Lot 115
  • 115

Pablo Picasso

500,000 - 700,000 USD
749,000 USD
bidding is closed


  • Pablo Picasso
  • Trois personnages (recto) & Cinq personnages (verso): A Double-Sided Drawing
  • Signed Picasso (lower left); dated 20.9.72. (upper left); dated (on the verso)
  • Felt-tip pen on card (recto); watercolor, wash and brush and ink on card (verso)


Galerie Salis & Vertes, Salzburg
Private Collection (acquired from the above in 1989 and sold: Christie's, London, February 5, 2008, lot 569)
Acquired at the above sale

Catalogue Note

In Trois Personnages (recto); Cinq Personnages (verso)  Picasso employs numerous characters recurring elsewhere in his oeuvre. The freedom and spontaneity of his late work, combined with the use of archetypal figures and symbols, reflects both a growing awareness of his mortality and a conscious decision to allow himself total liberty with both style and subject matter. Themes of sex and passion appear in many guises throughout Picasso’s final years, including the virile musketeers, titillated painters and pipe-smoking brigadiers entangled in romantic encounters with women.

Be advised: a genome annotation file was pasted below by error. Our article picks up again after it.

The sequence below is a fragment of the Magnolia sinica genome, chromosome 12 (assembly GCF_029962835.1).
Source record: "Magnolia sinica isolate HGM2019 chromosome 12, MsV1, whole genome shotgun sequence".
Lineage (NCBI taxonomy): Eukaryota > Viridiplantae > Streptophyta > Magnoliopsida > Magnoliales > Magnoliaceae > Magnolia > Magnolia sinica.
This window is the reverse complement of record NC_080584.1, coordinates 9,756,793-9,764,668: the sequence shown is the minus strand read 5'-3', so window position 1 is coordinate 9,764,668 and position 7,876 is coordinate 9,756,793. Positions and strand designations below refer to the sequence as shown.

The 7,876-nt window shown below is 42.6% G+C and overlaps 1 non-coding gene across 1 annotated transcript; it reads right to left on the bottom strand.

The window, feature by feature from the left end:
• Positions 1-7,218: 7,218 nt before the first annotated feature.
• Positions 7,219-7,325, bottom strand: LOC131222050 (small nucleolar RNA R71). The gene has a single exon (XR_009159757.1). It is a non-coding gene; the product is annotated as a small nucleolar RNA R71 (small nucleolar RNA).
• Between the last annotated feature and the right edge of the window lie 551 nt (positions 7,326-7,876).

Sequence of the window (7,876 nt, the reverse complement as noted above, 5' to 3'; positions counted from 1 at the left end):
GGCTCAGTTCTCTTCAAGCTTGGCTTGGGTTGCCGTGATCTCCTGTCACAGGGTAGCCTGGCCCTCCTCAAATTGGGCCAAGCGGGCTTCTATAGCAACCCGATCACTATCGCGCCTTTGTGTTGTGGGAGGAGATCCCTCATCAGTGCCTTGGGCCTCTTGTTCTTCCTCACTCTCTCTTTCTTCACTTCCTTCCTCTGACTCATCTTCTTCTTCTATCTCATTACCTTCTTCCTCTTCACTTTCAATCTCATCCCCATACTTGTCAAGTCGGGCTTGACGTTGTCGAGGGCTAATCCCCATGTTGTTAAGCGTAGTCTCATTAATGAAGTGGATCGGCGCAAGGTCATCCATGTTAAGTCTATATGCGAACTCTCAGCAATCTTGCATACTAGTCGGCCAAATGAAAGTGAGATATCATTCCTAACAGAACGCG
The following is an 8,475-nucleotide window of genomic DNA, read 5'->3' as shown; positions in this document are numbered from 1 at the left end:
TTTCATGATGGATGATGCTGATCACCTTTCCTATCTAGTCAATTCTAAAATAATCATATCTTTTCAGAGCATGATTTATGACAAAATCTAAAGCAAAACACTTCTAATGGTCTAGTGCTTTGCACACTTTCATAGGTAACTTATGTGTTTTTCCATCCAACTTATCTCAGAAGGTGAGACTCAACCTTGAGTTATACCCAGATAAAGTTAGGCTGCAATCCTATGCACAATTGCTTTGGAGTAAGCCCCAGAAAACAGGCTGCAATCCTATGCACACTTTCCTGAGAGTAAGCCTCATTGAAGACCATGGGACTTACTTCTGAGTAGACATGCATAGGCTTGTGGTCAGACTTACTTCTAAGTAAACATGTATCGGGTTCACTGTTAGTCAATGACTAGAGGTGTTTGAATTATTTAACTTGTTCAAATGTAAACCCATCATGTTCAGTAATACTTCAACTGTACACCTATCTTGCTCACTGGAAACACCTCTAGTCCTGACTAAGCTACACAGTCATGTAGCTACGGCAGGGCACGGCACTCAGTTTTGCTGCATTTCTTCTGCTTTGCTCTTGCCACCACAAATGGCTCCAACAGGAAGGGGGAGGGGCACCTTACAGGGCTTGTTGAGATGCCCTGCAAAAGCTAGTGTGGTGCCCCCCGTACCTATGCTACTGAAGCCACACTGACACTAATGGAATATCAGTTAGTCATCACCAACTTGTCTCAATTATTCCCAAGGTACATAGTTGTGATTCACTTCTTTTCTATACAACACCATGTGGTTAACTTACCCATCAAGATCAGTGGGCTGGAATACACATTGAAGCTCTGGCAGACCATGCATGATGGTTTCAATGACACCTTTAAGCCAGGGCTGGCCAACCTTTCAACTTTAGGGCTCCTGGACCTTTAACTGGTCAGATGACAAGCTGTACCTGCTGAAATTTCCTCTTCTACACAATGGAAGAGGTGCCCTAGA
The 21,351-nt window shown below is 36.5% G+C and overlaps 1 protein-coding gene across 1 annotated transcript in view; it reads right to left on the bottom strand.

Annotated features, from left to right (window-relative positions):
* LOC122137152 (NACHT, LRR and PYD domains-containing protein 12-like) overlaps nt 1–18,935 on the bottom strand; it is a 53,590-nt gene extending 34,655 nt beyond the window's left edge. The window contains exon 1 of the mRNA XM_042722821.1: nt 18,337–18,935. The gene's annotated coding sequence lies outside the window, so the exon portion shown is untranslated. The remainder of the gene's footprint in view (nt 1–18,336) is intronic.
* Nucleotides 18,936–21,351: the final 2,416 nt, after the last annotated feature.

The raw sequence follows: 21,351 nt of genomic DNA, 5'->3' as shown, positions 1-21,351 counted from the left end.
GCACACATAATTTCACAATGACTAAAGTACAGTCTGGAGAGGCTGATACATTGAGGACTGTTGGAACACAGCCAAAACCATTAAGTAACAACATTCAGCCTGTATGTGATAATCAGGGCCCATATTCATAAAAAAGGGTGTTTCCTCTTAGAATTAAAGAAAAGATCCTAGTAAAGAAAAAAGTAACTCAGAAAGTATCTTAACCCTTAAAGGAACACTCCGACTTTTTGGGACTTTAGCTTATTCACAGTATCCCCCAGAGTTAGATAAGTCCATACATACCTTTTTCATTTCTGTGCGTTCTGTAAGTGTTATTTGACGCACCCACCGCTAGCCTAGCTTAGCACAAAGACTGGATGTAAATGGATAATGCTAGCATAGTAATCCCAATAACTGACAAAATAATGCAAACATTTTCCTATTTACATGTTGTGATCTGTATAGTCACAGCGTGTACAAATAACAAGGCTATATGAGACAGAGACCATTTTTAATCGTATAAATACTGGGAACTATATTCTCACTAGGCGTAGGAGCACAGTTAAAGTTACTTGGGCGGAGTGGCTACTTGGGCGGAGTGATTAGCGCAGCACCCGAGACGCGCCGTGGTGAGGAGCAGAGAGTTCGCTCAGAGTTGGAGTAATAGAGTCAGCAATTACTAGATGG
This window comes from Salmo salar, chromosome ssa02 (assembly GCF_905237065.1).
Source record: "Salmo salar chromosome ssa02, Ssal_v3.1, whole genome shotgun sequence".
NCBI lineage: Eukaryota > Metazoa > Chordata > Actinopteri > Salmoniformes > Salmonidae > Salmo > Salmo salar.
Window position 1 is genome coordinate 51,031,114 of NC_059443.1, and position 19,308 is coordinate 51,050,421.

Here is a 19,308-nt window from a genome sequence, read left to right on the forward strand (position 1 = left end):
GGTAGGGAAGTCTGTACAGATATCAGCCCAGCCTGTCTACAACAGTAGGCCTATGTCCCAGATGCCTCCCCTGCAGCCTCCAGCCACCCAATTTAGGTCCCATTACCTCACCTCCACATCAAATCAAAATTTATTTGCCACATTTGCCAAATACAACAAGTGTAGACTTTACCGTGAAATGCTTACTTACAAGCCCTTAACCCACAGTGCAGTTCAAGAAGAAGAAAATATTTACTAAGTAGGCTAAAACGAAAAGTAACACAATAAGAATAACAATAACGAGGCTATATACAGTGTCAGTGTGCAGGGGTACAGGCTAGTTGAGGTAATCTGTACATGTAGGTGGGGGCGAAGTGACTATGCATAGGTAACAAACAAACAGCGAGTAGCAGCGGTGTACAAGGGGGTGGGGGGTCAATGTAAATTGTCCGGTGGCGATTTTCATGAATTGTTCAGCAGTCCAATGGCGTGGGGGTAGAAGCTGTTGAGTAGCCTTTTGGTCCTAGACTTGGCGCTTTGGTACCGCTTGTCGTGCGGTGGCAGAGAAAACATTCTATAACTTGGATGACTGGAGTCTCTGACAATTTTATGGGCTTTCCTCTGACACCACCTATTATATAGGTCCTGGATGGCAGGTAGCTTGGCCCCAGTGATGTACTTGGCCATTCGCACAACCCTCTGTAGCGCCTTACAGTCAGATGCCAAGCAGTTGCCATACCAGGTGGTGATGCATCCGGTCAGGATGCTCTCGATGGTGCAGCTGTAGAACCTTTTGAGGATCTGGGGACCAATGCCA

Picasso further investigates the relationship between the painter and his model as depicted in the studio. Indeed, this relationship between the artist and model was one of profound complexity. The more Picasso explored this theme in his art, the more he pushed the artist-model relationship toward the ultimate conclusion—the artist embracing his model, removing the barrier of the canvas and transforming the relationship into that of a man and a woman coupled, often in sexual embrace.

Rather than ponder the details of human anatomy and perspective, the artist isolates those elements of his subject that fascinated and preoccupied him and depicts them with a contemporary style and a sense of wit entirely his own.